This blog post is included in:
No Time to Spare
Thinking About What Matters
by Ursula K. Le Guin
Introduction by Karen Joy Fowler
December 5, 2017
Houghton Mifflin Harcourt
People who think of me as a Sci Fi Writer will not be surprised to hear that there is a time machine in my study. So far it hasn’t transported me among the Eloi and the Morlocks or back among the dinosaurs. Fine with me. I’ll take the time I got, thanks. All my Time Machine does is save stuff from my computer and provide interest and occupation to my cat.
In Pard’s first year with us he spent a lot of time on beetles, because we had a lot of them. The box elder beetle is now endemic in Portland, having shifted its allegiance from box elders, which we don’t have, to big-leaf maples, which we have lots of. And so we have beetles, who live under the siding-boards of the house and breed, and swarm, and creep and seep impossibly through non-existent crevices of the window frames into the house, where they mass on sunlit windows and blunder about infuriatingly, getting under pillows and papers and feet, and into everything, including cups of tea and Charles’s ears. Mostly they crawl, but fly when alarmed. They are rather pretty little beetles, and harmless, but intolerable, because (like us) there are too many of them for their own good.
Pard used to see them as animated kibbles and enjoyed the chase, the pounce, the crunch. But evidently they weren’t as tasty as Meow Mix or Dental Greenies, and anyhow, enough beetles is enough. He now ignores them as steadfastly as we do, or try to.
But back then, when the Time Machine made its little clicky-whirry-insectlike internal noises he was sure that it contained or concealed beetles, and spent a good deal of time trying to get inside it. It is 7.5 inches square and 1.5 inches high, white plastic, fortunately very tough white plastic, well and tightly sealed all round, and quite heavy for its size. All his efforts barely scratched the surface. As it continued to resist him, and his interest in beetles cooled, he stopped trying to open the Time Machine. He discovered that it offered other possibilities.
Its normal temperature is high, quite warm to the hand (and I think it gets hotter when performing its secret and mysterious connective operations in putative virtuality or the clouds of Unknowing or wherever it is it saves stuff).
My study, being half windows, is drafty and sometimes pretty cold in winter. As he came out of airborne youth and began to spend more time lying around near me in the study, Pard, being a cat, found the Warm Place.
He’s there right now, although today, the last of April, my thermometer says it’s 77º and rising. He is sound asleep. About one fifth of him is right on top of the Time Machine. The rest of him, paws and so on, spills over to the desk top, partly onto a lovely soft alpaca Moebius scarf a kind reader sent me with a prescient note that said “if you don’t need this I hope your cat will like it,” and partly on a little wool fetish-bear mat from the Southwest that a friend gave me. I never had a chance at the scarf. I opened the package at my desk. Pard came over and appropriated the scarf without a word. He dragged it a few inches away from me, lay down on it, and began to knead it, looking dreamy and purring softly, till he went to sleep. It was his scarf. The mat arrived later, and was adopted as promptly: he sat on it. The cat sat on the mat. His mat. No argument. So the mat and scarf lie on the desk right by the warm Time Machine, and the cat distributes himself daily among the three of them, and purrs, and sleeps.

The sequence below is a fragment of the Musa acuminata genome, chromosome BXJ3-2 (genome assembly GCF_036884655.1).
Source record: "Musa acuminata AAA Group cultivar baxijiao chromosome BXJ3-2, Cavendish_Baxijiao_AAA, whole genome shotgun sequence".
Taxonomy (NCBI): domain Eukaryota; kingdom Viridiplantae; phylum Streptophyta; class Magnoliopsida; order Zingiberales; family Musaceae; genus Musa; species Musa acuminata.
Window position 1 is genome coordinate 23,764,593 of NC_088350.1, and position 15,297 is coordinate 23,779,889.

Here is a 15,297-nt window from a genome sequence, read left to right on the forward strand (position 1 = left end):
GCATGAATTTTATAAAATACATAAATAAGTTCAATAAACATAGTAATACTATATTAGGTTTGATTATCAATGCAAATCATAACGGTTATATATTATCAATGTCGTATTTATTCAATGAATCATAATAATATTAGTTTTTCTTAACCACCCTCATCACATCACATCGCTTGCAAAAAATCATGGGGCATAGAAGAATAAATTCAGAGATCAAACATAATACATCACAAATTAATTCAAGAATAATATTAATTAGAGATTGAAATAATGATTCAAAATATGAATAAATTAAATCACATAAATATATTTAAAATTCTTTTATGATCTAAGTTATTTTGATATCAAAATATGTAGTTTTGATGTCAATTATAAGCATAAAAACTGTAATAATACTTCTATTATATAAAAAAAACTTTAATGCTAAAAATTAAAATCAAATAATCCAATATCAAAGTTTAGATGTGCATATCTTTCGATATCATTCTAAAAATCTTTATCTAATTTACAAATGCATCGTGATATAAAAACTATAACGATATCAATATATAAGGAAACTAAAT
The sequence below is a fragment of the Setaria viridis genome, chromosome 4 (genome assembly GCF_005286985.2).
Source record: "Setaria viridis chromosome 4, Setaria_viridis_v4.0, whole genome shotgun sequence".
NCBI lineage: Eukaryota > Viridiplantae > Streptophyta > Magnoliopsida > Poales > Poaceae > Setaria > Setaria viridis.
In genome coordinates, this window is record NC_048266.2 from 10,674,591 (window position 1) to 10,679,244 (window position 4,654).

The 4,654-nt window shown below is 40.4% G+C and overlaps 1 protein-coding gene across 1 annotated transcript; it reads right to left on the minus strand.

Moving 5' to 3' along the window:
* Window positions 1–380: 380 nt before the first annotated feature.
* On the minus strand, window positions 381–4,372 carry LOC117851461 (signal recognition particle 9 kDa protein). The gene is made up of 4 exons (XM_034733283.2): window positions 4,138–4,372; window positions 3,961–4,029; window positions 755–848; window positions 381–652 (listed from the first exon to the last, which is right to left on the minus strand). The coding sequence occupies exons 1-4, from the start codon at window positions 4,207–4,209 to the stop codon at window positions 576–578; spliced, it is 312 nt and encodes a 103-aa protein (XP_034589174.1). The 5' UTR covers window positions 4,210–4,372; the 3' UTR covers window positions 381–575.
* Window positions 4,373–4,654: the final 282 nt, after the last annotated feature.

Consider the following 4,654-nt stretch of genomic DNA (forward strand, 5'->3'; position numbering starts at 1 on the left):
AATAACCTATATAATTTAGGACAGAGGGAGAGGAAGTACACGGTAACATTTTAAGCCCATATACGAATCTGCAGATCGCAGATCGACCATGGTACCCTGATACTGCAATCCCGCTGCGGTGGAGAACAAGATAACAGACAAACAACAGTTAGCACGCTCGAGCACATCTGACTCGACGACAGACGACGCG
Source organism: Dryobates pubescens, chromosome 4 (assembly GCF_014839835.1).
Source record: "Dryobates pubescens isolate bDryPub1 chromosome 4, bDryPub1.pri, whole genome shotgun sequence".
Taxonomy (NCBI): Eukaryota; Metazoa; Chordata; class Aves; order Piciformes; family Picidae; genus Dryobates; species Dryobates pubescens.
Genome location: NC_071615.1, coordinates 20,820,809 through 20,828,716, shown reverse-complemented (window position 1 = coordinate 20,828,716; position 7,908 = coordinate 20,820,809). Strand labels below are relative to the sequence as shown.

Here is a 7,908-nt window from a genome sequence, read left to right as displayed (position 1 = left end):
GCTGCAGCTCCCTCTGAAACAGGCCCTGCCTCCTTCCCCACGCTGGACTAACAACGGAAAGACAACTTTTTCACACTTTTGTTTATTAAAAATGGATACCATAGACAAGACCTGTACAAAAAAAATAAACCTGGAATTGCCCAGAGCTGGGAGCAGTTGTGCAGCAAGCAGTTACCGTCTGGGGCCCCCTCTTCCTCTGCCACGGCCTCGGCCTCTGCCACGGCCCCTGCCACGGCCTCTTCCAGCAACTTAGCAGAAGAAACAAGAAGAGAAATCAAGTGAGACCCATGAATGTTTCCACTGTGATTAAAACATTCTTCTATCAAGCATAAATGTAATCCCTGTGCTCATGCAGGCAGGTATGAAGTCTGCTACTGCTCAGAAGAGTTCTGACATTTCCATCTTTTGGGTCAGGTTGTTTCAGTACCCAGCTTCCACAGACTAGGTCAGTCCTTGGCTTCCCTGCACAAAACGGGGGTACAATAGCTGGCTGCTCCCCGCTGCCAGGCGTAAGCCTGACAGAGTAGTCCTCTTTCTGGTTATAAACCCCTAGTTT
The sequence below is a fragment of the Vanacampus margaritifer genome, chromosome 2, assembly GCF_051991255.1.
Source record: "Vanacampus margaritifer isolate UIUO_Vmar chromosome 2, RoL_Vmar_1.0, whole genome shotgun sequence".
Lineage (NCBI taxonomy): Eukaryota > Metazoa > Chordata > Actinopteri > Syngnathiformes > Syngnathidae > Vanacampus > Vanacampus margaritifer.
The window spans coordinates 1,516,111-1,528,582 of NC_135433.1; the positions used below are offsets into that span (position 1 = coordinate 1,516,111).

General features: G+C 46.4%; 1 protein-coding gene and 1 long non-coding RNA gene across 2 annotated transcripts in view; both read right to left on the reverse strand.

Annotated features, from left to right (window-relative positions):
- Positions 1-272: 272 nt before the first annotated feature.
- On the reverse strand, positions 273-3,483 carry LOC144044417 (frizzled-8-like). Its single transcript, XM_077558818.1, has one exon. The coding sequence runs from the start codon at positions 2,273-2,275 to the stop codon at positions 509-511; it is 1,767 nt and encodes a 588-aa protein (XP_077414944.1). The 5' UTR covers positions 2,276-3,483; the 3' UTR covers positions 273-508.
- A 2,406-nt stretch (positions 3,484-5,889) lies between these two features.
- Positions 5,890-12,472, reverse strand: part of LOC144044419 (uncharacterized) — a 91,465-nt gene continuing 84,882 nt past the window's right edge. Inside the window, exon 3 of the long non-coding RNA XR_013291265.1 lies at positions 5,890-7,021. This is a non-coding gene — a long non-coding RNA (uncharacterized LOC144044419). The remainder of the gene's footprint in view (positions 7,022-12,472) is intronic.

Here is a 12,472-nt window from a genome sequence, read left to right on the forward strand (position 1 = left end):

The other use he may have found for the Time Machine is purely, to me, speculative. It involves dematerialization.
Pard doesn’t go outside often or stay long unless one of us is with him. He can’t sleep outside, can barely lie down and half-relax; he remains stimulated, watchful, jumpy. He has Indoors and those who share it with him pretty well under his paw, but he knows that Outdoors is way beyond his knowledge or control. He’s not at home there. Wise little cat. So, when now and then he vanishes, I don’t much worry about his having somehow got out the back door and then found his catflap locked; he’s somewhere about the house.
But sometimes the disappearance goes on, and there is no Pard anywhere, outside or in. He is not in the basement, or the dark attic, or in a closet or a cupboard, or under a bedspread. He is not. He has dematerialized.
I get anxious and call his food call, ticky-ticky-ticky! and rattle the can of Greenies in an alluring fashion that would ordinarily bring him straight up or down the stairs without touching paw to stair.
Silence. Absence. No cat.
I tell myself to stop fretting, and Charles tells me to stop fretting, and I attempt or pretend to stop fretting, and go on with whatever I’m doing, fretting.
The sense of mystery is constant and oppressive.
And then, there he is. He has rematerialized before my eyes. There he is, with his tail curved over his back, and a bland, friendly expression suggesting permanent readiness for Food.
Pard, where were you?
Silence. Affable presence. Mystery.
I think he uses the Time Machine. I think it takes him elsewhere. Not cyberspace, that’s no place for cats. Maybe he uses it to open temporal interstices, like the impossible window-frame non-spaces by which box elder beetles enter the house. By such secret ways, known to Bastet and Li Shou, lit by the stars of Leo, he visits that mysterious realm, that greater outdoors, where he is safe and perfectly at home.